Book review – The Mythical Man-Month: Essays on Software Engineering, 2nd Edition

The Mythical Man-Month is one of those classics you always hear one talk about and/or cite in a presentation. The original book was published in 1975 by Fred Brooks, a former IBM employee and Turing Award winner, and, as stunning as it sounds, most of its content is still valid nowadays - in fact, you’ll end noting that Computer Science is still a big mess, even after decades of existence. ;)

The most relevant idea of the book is the forging of the Brooks’ Law, which states that “adding manpower to a late software project makes it later”. Besides that, Brooks’ exposes some other interesting facts (I chose the ones that were really interesting in my opinion):

  • Schedules are hard to follow and guess. One can estimate a schedule based on previous experience, but it will never be precise enough. Code metrics are a good way to fix this.
  • Most time will be spent on testing and debugging. This is especially true on teams that do not use unit tests and similar practices. Embracing TDD (for example) can lower significantly this time.
  • Conceptual integrity is the most important consideration in system design. Things that are designed by many people usually end bad, with a conceptual disunity that can’t be fixed. A design conceived by single mind or a small number of agreeing minds (comittee) can make this avoidable.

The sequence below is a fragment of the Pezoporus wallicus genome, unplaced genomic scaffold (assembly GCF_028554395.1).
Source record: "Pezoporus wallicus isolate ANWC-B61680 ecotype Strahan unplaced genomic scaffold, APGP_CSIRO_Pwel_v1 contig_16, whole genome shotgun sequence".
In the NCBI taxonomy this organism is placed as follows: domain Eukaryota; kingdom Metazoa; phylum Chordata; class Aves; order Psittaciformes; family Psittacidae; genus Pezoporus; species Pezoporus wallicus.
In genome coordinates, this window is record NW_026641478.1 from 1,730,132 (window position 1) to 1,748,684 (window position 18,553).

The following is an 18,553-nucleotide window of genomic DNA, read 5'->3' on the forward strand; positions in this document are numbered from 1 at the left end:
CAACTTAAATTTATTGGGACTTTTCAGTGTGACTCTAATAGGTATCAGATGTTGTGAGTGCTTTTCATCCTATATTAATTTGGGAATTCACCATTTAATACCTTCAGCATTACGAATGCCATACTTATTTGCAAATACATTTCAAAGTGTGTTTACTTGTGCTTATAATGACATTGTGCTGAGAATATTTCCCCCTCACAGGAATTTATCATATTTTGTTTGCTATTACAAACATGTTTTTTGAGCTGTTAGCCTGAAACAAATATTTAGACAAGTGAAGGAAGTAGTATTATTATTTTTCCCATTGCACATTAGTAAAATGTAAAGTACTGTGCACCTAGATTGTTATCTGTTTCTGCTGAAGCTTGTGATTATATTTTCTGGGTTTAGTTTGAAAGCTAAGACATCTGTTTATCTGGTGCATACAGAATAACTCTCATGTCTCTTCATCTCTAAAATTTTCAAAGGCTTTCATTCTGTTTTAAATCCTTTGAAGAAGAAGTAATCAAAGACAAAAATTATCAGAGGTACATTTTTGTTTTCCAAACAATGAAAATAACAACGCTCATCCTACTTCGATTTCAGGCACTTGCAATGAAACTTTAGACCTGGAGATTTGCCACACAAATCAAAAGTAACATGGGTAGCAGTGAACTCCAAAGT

• Good design requires less optimization. That’s a fairly obvious: the more time you spend in design, the better the final product.
  • Plan to throw one (build; pilot system) away; you will, anyhow. The first time your use a new system or concept, it probably won’t get right. Prototyping is a useful way to avoid needless work and to try things before doing the real implementation.
  • People don’t like to share their tools, because they’re skill related. Who has never seen people refusing to share their vimrc files, for example? Nuff said. :P

Although this book is really old, it’s full of stuff that is still useful for the contemporary programmer. A must read for everyone.

Book on Amazon:

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